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times during the day: I also insisted that these young people should repeat the Ave Maria, and certain other prayers which I taught them in the Latin tongue, as often as they could make it convenient so to do; assuring them that by their obedience or disobedience in these particulars, they would rise or fall in favour with God and with the Church. Thus I endeavoured, though on false principles, to shed the odour of sanctity on our liitle assemblies, and for some years I had no strong reason to perceive that the weapons of warfare which I had placed in the hand of my little pupils, were not sufficiently powerful to enable them to resist the snares of Satan and the dangers of the world. For, as I remarked above, whilst Madame Bulé alone presided over her school, and whilst her pupils were small, the ill effects of the heartless and formal system inculcated by me did not appear; neither did the evil break out till the general agitation of the country was in some degree extended to this little society, by the arrival of Mademoiselle Victoire, who, according to the prevailing spirit of the age, no sooner found herself established in the seminary that she took the lead, before

her superior, and commenced that work of disorganization, which was already advancing in the capital.

CHAPTER II.

At the time of which I am about to speak, there were in Madame Bulè's seminary three young ladies, whom I shall have particular occasion to mention by and by, and shall therefore proceed to describe in this place. The eldest of these was named Susette, and was, in point of external profession, the rose of the parterre--a blooming, lovely young person, but of a high and haughty spirit when opposed; yet one, I think, which might have been led to any thing by a kind and gentle hand.

Susette was a chief favourite of Mademoiselle Victoire, and had her warm partisans, her open admirers, and secret enemies in the little establishment. Neither was she without her rival ; for what favourite is so happy as not to have sometimes reason to dread the influence of another? Mademoiselle was capricious, and whereas at one time she caressed Susette, at another time she was all complacency to Fanchon, the only young lady amongst the pupils of Madame Bulé whose pretensions could be brought in comparison with those of Susette-but whereas I have called Susette a rose, Fanchon, whose hair was of a bright and rich auburn, might best have been compared to the golden lily, the pride and glory of the oriental gardens-that flower which is, as some pretends, emblazoned on the arms of that noble house, the star of which at one time seemed to have sunk in hopeless darkness, though it has since risen again, we trust, to shine with superior splendour, and with a purer light than in the period of its former exaltation. It is my prayer, my daily and hourly prayer for the people of my country, that the same light which has been vouchsafed to me may be be: stowed on them; and that as the holy Scrip tures are now,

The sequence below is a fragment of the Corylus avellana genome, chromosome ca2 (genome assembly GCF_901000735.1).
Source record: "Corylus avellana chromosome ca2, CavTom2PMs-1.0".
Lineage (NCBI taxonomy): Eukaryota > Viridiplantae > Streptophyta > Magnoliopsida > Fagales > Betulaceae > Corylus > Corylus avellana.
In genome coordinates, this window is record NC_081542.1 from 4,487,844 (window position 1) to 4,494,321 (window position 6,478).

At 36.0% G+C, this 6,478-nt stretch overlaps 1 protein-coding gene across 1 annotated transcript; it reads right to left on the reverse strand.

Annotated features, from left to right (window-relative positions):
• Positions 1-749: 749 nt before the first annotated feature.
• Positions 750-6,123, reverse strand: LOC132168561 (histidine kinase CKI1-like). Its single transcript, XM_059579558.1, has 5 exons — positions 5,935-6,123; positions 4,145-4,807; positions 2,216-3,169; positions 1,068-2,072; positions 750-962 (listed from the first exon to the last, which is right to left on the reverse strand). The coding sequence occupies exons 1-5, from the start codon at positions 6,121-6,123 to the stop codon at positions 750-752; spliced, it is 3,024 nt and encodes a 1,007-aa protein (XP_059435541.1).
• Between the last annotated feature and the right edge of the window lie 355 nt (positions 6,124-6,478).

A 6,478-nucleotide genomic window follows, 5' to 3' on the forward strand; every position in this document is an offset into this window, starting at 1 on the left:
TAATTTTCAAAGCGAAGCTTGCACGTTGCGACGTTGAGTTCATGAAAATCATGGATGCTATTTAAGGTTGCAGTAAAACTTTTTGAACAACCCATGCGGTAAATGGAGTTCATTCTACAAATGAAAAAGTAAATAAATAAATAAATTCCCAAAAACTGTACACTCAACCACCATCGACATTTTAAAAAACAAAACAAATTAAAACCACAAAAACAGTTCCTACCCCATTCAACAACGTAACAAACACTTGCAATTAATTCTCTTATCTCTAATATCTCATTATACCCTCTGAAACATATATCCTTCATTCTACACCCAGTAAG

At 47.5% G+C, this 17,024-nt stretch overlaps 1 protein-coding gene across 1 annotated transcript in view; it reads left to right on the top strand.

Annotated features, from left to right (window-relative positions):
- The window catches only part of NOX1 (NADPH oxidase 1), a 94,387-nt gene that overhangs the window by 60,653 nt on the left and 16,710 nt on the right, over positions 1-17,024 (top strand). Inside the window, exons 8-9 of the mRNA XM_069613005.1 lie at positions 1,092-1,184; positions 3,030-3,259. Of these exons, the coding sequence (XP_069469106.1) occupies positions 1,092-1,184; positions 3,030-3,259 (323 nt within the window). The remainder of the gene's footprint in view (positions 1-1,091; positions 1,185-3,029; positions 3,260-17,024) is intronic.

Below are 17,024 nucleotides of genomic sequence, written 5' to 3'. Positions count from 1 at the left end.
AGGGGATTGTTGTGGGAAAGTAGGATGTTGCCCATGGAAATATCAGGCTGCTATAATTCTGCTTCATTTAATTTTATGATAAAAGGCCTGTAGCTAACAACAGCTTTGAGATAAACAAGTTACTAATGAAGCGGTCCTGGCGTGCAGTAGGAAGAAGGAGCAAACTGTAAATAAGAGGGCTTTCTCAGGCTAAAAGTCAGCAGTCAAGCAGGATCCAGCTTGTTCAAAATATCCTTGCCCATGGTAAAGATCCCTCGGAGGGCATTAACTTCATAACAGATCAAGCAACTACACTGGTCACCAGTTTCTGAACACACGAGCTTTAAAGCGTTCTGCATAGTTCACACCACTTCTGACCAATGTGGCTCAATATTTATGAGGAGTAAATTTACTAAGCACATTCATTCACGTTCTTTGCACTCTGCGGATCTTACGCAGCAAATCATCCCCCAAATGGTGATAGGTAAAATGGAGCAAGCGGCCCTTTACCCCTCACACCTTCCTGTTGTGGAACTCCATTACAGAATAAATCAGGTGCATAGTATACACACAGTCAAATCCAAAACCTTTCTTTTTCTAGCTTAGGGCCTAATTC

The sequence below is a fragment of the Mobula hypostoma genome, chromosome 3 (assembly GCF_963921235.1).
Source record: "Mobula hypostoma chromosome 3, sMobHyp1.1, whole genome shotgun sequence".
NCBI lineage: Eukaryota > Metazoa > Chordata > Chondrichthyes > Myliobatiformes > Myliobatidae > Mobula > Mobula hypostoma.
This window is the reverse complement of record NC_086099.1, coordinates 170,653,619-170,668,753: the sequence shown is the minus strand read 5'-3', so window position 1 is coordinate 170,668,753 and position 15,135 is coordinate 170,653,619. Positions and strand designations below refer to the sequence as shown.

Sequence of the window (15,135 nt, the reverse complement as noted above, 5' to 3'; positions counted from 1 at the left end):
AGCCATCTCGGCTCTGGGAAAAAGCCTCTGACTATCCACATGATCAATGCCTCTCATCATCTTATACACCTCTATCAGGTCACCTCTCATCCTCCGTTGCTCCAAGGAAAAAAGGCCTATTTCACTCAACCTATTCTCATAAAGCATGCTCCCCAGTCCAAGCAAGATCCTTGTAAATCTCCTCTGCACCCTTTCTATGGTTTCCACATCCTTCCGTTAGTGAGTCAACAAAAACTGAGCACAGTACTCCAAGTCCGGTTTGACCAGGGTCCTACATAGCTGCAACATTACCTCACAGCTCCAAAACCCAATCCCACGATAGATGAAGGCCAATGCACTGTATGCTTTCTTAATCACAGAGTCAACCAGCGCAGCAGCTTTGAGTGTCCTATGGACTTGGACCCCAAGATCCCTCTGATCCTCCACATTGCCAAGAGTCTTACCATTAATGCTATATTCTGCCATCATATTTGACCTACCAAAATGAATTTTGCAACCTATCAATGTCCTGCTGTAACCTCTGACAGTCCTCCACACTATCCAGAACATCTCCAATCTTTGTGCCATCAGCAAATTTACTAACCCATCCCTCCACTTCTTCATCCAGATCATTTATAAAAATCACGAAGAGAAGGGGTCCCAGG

I trust, my only rule of life and test of faith, so also they may henceforward be the strength and bulwark of the people and land of my fathers.

But to return to my narrative: I must confess that the character of Fanchon never pleased me, she had none of that candour and openness of temper so agreeable in youth, and which I would

rather see in its excess than its deficiency, although that excess may border on imprudence ; for age assuredly must add prudence to the character, whereas it seldom deducts from a spirit of cold and selfish caution.

The third among the pupils of Madame Bulé whom I must particularly describe, was an English girl, and an orphan. I never knew by what chance this child had been consigned to the care of Madame Bulé, neither do I recollect her real name; but she was called Aimée by her preceptress, and by that name she went amongst us. Neither do I know more of her age, than that she was thought too young for confession till she had been in the house more than two years, and therefore I judge that she was between eleven and twelve years of age at the time of which I am speaking. This little girl was small of her years, and was one who would generally have passed' unnoticed in a group of children, yet when closely examined, she had one of the sweetest countenances I ever beheld ; her hair and complexion marked her Saxon origin, and the tender innocence and dimpled beauty of her sweet face brought her

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